1960 年 68 巻 777 号 p. 210-221
This paper presents the results of the investigations on the effect of vanadium oxide on the oxidation of pure silicon oxide powder, since the former has proved to be most influential material for such action (J. Ceram. Assoc., Japan, 67  189 (1959)).
V2O5 melts at 660°C and in order to investigate the wettability of the molten oxide against silicon carbide the change of contact angle by temperature as well as the penetrability of the molten liquid into the powder were measured.
Through the measurement of the change of weight and by X-ray analysis of mixed powder heated in argon atmosphere the temperature dependency of the chemical reaction and its details were studied. From the results obtained the rate of reaction at 950° and 1150°C in oxygen stream was measured. Furthmore, through the measurement of the penetrability V2O5 into thedry-pressed silica powder, and of the pyrometric cone equivalent temperature of the mixture the author has tried to approach to the mechanism of chemical reaction.
The results are summarised as follows:
1) Large wettability of SiC with the melt from V2O5 in air as well as in argon atmosphere was confirmed. At the temperatures higher than the melting point the contact angle decreased rapidly approaching soon to practical zero value. No bubble at the interface was observed. Also, the melt denetrated rapidly into the pressed mass of the fine powder of SiC. Especially, the rate of penetration of the melt into the pressed silica powder was to be very high between the temperatures of 950° and 1150°C.
2) V2O5 reacts with SiC in three steps in the atmosphere of argon, namely at 640°-670°C, 750-920°C and 1020°-1180°C-. It was confirmed that V2O5 was reduced to V2O4 in the second step, and to V2O3 in the third step. The temperature of the completion of the third step changed by the nature of V2O5, but not by the kind of SiC used. On the other hand, as V2O3 was oxidized to V2O5 through V2O4 at the temperatures as low as 500°C, and it may be concluded that the coexistence of O2 is to accelerate the rate of oxidation of SiC by V2O5 which naturaly will be influenced strongly by temperature.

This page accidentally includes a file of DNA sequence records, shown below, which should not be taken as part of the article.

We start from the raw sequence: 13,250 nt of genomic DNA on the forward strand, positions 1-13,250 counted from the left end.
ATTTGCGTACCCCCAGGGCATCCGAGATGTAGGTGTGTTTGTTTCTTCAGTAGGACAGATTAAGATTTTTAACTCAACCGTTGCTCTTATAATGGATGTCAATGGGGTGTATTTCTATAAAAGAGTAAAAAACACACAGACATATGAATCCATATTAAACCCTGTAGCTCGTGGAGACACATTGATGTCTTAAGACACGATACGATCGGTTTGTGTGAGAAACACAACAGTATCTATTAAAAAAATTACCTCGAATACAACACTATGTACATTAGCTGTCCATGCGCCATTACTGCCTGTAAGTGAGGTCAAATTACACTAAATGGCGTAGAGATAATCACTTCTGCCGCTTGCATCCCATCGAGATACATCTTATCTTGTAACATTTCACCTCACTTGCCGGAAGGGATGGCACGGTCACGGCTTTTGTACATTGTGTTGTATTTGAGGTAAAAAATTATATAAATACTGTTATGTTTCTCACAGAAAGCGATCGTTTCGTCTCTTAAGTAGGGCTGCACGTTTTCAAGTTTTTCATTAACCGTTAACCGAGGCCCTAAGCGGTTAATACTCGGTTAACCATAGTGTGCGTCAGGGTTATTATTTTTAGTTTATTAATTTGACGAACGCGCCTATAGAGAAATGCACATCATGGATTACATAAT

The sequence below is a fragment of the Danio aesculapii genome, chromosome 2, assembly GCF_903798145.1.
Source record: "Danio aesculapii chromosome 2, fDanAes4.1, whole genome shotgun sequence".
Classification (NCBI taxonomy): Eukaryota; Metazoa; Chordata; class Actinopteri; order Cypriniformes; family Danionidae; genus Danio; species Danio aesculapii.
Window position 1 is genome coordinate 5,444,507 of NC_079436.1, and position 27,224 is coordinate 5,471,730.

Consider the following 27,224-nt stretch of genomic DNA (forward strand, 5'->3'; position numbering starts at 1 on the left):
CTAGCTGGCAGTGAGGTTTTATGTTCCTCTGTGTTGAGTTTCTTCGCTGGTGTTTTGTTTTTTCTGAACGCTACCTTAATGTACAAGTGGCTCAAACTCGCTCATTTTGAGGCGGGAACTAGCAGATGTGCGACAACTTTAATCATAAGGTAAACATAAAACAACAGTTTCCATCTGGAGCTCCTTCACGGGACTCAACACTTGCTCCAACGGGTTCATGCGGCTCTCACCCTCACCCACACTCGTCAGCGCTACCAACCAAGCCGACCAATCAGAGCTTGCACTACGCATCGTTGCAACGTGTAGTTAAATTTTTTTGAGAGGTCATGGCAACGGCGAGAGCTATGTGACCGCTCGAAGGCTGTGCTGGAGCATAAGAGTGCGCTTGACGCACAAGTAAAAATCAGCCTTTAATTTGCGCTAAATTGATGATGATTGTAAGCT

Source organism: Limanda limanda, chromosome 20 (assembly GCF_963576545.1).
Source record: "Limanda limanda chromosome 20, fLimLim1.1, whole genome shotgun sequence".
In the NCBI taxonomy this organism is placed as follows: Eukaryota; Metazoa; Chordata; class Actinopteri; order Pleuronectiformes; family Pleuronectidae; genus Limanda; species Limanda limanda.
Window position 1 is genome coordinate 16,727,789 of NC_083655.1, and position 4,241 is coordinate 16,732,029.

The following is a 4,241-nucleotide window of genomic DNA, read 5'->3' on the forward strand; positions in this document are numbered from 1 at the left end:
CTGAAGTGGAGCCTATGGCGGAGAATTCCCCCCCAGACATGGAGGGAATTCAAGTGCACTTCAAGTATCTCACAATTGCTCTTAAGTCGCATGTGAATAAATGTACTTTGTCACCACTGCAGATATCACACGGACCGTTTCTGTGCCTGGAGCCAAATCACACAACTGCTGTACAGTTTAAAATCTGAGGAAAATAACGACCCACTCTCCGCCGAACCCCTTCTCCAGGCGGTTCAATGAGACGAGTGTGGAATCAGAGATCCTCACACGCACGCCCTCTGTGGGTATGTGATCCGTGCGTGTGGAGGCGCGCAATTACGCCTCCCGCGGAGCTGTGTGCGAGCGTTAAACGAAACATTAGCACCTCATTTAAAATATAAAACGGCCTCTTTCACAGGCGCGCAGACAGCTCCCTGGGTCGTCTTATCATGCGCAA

3) When V2O5+SiC mixture was heated to 900°C in argon and then O2 was introduced oxidation proceed very slowly at the begining, fast gradually, and again slowed down with time. This may be interpreted by assuming the fact that when SiO2, the reaction product of the oxidation of SiC, accumulate over ten per cent the migration of V+5 became difficult owing to the solidification of the melt. In this stage V2O4 is formed at the interface.
4) When the same experiment was carried out at a higher temperature, 1150°C, two types of the reaction were observed, namely
a) When all V2O5 was reduced to V2O3 the reaction rate was possible to be expressed by a second order equation, i.e. very high at the initial stage falling gradually with time.
b) When most part was reduced to V2O4 the reaction represented by the equation.
where Δr is the amount of the oxidized SiC measured by the thickness from the surface, t is the time, and k, c are constants.
Taking a serious view of the roll played by SiO2 at the interface between the oxide film and the surface of SiC crystal the author discussed the mechanism of the oxidation of SiC with the mobility of V+5 in the system SiO2-V2O5 and the cone equivalent temperature.